[23:19] <cmccabe> tv: I don't quite understand how the FS tells the block allocator that x,y, and z should be close together
[23:19] <Tv> DJLee: ahh *that's* what you're asking
[23:19] <cmccabe> tv: I mean, if I'm writing 3 files at once
[23:19] <cmccabe> tv: and there isn't enough page cache to just buffer them all in memory
[23:19] <Tv> DJLee: basically, a big write request will remain as big as possible, and then when e.g. the ATA layer enforces a maximum blocksize, that's when it's split up, into as big chunks as possible
[23:20] <cmccabe> DJLee: I'm pretty sure that the blocksize is always 512 bytes
[23:20] <cmccabe> DJLee: at least as far as SATA is concerned
[23:20] <Tv> cmccabe: not really true anymore, btw
[23:21] <Tv> oh wait
[23:21] <cmccabe> tv: you're talking about 4k sector drives?
[23:21] <DJLee> yeah, sry for newb as it may sound, because, im just trying to benchmark a realistic files on the ceph mount, and i've specified bunch of file disttributions with sizes, but still per-block read i need to 'set it up'
[23:21] <Tv> now i see that DJLee asked about the *final* storage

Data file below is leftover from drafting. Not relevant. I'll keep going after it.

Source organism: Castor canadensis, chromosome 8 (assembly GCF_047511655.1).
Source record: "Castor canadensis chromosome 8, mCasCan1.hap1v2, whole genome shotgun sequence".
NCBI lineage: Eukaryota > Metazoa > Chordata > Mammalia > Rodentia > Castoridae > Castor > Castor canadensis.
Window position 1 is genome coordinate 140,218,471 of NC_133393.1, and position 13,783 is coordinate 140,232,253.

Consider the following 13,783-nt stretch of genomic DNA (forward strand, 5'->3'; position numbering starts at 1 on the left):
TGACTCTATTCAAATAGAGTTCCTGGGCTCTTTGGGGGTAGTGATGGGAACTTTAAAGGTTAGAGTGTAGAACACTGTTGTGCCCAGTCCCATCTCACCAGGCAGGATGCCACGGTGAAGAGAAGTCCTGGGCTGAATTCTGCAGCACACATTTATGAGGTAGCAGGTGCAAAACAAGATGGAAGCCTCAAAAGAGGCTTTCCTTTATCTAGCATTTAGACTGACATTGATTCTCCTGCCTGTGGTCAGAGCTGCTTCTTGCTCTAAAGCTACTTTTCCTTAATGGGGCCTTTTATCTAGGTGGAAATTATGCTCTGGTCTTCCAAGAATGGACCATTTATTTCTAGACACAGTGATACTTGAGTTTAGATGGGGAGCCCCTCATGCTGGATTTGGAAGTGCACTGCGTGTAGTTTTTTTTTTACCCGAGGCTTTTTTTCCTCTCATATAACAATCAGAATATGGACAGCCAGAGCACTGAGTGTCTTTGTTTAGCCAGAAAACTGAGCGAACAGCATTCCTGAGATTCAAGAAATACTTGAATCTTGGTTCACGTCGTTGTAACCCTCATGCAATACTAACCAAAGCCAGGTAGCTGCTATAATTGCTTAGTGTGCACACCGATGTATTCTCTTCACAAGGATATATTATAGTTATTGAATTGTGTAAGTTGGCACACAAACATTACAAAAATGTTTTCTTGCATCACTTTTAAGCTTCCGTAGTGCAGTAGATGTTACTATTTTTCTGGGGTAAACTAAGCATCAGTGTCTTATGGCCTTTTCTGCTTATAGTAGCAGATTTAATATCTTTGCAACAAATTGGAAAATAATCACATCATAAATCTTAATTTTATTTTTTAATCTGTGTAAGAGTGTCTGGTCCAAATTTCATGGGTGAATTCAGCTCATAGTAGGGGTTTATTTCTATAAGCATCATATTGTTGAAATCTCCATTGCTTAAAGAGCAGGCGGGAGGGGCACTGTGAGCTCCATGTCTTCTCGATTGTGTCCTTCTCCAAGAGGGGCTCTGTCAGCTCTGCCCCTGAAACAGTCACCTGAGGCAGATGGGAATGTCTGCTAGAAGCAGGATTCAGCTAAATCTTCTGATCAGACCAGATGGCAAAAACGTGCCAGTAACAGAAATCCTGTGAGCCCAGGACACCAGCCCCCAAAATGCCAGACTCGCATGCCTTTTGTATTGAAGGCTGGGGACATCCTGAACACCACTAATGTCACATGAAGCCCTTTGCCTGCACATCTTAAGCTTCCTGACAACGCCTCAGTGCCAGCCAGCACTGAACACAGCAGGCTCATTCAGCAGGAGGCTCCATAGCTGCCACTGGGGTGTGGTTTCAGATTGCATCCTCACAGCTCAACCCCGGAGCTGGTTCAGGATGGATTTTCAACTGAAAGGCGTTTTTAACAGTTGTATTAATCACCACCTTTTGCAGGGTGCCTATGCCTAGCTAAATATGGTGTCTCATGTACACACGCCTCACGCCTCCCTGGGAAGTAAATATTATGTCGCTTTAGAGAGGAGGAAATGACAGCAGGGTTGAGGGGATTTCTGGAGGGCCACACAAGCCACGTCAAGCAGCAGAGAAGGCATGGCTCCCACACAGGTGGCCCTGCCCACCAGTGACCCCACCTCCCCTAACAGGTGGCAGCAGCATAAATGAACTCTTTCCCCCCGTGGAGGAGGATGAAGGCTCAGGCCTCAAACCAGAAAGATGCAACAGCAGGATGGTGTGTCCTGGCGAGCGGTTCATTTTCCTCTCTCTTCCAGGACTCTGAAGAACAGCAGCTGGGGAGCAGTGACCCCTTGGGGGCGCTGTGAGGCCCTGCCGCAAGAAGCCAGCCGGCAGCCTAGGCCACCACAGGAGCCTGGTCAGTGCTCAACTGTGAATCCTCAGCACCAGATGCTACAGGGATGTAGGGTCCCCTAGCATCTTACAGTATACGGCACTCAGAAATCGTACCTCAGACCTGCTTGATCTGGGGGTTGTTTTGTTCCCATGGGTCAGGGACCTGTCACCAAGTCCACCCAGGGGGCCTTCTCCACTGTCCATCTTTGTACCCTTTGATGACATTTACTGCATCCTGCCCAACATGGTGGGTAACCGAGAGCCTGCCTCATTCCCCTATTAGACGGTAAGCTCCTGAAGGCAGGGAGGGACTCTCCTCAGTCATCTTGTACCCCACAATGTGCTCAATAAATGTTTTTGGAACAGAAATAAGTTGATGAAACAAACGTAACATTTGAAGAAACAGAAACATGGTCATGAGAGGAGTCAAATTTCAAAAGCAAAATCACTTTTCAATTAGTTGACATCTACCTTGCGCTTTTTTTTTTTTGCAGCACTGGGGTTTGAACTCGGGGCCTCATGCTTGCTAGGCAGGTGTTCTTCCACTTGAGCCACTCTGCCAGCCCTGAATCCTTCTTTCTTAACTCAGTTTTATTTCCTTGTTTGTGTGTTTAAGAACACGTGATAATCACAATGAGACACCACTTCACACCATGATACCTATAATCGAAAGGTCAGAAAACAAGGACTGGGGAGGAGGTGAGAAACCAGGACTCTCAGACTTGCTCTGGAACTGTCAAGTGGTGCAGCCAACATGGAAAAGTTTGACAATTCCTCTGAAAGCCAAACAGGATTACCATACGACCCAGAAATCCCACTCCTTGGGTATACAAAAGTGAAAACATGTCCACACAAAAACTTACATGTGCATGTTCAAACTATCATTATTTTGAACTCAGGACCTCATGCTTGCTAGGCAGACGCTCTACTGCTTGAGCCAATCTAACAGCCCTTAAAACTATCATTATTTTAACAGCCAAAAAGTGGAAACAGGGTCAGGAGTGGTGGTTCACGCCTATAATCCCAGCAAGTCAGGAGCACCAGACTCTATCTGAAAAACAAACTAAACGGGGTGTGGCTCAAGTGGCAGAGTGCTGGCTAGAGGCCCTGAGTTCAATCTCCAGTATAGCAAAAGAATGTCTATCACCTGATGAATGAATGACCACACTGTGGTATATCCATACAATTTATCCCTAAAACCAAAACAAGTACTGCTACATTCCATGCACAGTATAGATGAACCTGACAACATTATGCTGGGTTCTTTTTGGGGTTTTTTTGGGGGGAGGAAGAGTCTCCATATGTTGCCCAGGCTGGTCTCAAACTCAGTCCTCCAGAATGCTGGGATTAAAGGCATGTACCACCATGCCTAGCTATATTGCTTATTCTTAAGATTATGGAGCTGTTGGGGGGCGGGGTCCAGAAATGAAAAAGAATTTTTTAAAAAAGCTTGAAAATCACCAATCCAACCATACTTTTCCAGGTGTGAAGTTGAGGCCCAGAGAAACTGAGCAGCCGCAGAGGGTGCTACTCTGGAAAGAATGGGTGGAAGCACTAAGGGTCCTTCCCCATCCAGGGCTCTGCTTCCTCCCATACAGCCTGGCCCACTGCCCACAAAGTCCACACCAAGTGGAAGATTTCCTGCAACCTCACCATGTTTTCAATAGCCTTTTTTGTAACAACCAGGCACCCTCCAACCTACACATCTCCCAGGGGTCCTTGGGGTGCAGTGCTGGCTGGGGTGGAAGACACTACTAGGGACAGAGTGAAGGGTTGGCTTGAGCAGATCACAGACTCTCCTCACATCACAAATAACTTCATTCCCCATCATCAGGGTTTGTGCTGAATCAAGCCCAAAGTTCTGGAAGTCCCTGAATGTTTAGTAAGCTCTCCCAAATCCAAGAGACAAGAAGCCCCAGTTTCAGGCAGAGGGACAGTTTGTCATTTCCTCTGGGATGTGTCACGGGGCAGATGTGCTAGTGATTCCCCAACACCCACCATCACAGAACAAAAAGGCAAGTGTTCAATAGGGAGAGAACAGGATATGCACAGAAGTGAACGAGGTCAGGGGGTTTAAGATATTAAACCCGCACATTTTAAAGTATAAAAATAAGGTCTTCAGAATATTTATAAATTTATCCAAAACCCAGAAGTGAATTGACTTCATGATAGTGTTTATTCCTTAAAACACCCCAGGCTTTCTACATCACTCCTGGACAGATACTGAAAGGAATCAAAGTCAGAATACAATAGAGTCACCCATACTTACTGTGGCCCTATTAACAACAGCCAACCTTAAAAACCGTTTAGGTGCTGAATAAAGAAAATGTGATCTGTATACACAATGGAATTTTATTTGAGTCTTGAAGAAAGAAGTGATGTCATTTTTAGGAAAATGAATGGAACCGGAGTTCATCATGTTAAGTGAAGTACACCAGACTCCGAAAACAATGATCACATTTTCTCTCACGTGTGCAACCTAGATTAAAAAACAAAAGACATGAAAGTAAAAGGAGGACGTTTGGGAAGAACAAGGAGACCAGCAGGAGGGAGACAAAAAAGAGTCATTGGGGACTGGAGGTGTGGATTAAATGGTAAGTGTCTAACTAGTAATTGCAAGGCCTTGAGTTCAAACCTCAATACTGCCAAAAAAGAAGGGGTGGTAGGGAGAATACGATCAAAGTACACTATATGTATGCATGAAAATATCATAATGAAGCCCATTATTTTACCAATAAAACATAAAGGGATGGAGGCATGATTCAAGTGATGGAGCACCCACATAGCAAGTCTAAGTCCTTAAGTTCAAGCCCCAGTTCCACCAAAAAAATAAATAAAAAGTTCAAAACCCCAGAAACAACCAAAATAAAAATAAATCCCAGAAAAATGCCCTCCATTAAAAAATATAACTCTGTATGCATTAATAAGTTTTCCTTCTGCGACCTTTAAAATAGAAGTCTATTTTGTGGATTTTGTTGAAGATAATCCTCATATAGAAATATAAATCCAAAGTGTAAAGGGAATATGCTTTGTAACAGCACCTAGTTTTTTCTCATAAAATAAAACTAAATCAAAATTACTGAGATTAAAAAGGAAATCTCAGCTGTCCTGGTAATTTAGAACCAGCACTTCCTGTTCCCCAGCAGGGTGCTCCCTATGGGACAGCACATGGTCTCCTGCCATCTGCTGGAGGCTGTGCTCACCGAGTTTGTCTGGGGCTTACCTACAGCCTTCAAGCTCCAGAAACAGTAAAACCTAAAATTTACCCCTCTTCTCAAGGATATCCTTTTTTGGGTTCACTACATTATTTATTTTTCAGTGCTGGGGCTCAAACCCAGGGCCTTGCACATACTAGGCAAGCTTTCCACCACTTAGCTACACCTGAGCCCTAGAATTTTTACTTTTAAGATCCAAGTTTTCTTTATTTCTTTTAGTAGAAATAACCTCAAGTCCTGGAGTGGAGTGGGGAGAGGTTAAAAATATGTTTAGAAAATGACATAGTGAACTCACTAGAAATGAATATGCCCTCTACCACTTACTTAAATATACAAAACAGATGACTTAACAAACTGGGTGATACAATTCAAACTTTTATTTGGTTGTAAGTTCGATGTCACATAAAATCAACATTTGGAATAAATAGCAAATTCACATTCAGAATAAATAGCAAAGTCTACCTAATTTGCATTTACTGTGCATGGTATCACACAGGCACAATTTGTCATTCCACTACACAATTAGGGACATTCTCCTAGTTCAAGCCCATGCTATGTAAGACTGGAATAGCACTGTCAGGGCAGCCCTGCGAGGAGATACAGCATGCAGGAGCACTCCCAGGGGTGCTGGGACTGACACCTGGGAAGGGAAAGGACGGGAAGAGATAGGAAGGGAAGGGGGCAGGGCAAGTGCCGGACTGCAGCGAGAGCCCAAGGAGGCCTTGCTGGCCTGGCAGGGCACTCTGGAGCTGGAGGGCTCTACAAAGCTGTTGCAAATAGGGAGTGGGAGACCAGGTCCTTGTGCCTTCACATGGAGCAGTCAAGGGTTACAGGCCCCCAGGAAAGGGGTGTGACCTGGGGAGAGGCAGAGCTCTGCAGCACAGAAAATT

[23:21] <cmccabe> tv: those are experimental and not well supported yet I think
[23:21] <Tv> DJLee: that's completely up to the filesystem in question
[23:21] <DJLee> which is set to 4KB
[23:21] <Tv> DJLee: ext3 etc have historically picked a blocksize at mkfs time, based on the size of the disk
[23:22] <cmccabe> ah, the old confusion between sector size (on the hard disk), block size (on the FS). Sorry for misunderstanding which you were referring to.
[23:22] <Tv> DJLee: some fs'es did what they called "tail packing", putting the final non-full blocks together; that's fairly rare & problematic
[23:22] <Tv> DJLee: some fs'es these days do extents, where file chunks are just byte ranges, not strict blocks
[23:22] <cmccabe> tv: hey, I'm pretty sure btrfs packs like that!
[23:22] <cmccabe> tv: problematic, maybe, but not rare any more :)
[23:22] <Tv> cmccabe: i just hope Mr. Btr won't kill *his* wife
[23:23] <cmccabe> ...
[23:23] <Tv> >:->